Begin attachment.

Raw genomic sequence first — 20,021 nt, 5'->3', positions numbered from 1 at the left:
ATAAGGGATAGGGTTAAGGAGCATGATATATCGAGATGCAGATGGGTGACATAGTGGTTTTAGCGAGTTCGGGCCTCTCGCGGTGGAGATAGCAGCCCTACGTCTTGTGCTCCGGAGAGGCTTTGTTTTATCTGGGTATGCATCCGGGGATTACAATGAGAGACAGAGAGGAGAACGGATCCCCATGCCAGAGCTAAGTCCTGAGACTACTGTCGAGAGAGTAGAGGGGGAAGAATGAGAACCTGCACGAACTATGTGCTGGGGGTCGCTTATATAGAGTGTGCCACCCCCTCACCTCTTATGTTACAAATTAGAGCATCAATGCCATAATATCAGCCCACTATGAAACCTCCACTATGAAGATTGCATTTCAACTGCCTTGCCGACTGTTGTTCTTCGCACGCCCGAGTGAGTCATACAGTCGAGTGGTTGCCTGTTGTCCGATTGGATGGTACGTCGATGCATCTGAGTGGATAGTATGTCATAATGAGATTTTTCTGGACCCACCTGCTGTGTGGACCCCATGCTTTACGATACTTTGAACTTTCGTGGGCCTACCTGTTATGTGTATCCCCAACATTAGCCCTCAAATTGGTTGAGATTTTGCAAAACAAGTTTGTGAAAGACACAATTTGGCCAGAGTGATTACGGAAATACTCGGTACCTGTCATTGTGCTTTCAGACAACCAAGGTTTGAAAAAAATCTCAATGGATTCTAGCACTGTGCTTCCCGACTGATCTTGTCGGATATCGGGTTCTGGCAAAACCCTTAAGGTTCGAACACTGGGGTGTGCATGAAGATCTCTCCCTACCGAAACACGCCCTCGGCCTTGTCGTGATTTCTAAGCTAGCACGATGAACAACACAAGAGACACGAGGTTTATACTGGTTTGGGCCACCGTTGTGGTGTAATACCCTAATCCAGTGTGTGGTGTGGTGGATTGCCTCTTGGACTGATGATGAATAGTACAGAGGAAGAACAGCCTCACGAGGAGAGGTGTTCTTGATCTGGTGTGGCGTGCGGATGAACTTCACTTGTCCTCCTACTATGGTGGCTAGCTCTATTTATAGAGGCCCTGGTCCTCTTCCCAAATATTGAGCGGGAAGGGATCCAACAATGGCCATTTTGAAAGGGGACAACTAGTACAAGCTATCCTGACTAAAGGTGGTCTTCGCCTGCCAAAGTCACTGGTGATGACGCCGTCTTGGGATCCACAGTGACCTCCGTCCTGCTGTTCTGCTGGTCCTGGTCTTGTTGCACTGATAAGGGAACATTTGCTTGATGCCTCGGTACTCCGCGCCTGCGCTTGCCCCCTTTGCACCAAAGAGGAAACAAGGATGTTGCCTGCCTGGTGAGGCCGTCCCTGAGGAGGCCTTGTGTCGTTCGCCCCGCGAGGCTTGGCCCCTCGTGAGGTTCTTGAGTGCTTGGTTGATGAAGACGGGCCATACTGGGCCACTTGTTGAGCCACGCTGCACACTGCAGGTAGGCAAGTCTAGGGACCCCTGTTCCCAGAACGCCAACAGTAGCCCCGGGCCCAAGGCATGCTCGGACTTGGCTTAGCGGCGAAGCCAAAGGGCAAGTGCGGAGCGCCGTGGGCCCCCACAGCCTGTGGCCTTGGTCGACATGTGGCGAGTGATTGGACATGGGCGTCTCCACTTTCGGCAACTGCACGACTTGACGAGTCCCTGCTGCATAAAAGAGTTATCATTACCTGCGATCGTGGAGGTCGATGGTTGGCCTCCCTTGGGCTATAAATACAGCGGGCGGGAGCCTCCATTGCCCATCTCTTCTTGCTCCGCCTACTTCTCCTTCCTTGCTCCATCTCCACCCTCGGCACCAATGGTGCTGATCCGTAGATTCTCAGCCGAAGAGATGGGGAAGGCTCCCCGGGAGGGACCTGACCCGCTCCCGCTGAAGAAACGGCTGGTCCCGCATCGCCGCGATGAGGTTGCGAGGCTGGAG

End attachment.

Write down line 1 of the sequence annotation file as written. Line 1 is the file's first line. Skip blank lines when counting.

Raw genomic sequence first — 20,021 nt, 5'->3', positions numbered from 1 at the left: